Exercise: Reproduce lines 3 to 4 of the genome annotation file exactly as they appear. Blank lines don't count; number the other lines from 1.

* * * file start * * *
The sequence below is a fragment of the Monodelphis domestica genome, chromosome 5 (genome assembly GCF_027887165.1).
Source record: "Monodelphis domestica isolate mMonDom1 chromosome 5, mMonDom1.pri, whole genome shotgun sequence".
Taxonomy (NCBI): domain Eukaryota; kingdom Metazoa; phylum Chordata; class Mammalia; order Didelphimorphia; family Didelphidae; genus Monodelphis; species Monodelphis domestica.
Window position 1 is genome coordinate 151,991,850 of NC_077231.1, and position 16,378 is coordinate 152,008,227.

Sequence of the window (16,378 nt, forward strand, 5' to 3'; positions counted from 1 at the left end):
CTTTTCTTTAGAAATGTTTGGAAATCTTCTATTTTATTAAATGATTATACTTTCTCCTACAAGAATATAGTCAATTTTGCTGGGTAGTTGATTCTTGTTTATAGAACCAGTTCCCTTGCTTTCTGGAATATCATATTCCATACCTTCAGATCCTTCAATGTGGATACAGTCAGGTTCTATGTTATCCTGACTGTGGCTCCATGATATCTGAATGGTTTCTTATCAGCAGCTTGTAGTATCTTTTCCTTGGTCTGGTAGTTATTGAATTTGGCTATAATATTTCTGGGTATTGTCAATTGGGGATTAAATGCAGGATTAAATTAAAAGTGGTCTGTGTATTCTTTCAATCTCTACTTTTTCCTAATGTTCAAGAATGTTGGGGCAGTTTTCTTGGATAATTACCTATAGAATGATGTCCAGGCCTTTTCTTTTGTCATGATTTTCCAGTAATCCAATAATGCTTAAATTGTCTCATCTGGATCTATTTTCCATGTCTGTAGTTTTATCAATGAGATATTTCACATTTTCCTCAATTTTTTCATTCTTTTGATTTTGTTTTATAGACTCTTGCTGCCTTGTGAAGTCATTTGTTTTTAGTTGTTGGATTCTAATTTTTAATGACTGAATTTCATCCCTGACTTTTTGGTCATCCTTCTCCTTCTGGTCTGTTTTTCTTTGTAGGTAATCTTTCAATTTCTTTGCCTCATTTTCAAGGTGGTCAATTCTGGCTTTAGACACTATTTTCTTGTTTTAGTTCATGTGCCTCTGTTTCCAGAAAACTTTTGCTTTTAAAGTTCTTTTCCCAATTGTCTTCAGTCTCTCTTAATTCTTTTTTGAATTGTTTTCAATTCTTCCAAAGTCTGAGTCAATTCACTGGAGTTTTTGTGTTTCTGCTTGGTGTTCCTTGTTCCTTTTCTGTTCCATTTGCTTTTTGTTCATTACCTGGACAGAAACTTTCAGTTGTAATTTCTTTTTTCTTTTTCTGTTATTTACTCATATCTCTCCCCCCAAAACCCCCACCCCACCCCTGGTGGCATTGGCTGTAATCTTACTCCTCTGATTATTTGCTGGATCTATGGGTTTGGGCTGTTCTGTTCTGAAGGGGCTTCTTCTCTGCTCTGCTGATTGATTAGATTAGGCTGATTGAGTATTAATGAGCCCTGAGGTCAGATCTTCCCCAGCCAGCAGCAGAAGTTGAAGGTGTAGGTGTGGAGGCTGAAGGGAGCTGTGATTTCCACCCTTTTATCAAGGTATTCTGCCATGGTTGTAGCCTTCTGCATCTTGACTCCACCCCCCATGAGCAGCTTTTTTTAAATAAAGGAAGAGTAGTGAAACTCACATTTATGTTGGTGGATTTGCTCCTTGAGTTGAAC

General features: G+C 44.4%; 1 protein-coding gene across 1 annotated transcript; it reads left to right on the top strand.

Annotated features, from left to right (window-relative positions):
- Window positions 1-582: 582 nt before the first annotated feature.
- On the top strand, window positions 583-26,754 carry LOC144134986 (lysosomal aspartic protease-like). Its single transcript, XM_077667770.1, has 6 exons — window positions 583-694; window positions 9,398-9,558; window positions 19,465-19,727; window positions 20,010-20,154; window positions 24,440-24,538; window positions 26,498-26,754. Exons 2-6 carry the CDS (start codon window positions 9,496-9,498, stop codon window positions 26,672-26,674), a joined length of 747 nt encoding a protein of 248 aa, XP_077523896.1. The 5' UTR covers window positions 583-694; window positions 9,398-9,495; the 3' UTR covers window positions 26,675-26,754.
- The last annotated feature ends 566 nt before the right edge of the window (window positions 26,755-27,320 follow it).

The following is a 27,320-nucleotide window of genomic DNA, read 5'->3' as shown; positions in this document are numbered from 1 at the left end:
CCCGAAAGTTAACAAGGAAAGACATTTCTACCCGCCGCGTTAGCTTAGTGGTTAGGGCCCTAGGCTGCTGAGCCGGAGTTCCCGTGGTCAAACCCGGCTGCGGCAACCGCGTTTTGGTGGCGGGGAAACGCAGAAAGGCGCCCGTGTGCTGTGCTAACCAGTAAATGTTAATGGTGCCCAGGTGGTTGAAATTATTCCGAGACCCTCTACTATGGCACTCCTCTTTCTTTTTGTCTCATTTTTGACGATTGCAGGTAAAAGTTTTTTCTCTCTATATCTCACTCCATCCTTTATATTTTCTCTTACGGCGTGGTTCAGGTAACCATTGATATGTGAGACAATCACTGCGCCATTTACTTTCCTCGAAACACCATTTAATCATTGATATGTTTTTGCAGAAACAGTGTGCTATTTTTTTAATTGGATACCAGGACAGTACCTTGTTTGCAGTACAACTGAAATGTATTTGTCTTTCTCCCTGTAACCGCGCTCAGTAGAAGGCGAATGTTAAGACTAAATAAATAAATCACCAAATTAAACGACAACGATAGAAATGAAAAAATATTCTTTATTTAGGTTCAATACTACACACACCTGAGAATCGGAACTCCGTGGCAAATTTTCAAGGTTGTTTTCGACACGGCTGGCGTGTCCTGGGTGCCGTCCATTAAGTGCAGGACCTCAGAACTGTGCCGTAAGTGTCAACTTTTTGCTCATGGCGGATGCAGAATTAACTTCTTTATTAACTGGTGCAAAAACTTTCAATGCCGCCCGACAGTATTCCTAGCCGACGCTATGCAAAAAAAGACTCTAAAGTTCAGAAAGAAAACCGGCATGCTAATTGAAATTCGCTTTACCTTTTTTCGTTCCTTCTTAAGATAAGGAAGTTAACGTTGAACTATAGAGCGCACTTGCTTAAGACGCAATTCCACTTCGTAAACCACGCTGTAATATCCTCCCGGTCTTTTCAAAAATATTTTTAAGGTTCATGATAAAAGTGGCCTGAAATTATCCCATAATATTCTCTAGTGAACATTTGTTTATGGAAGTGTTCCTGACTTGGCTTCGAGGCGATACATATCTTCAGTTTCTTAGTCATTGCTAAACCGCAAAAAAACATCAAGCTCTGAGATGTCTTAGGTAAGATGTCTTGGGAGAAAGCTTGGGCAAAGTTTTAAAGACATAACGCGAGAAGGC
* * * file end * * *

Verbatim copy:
Taxonomy (NCBI): domain Eukaryota; kingdom Metazoa; phylum Chordata; class Mammalia; order Didelphimorphia; family Didelphidae; genus Monodelphis; species Monodelphis domestica.
Window position 1 is genome coordinate 151,991,850 of NC_077231.1, and position 16,378 is coordinate 152,008,227.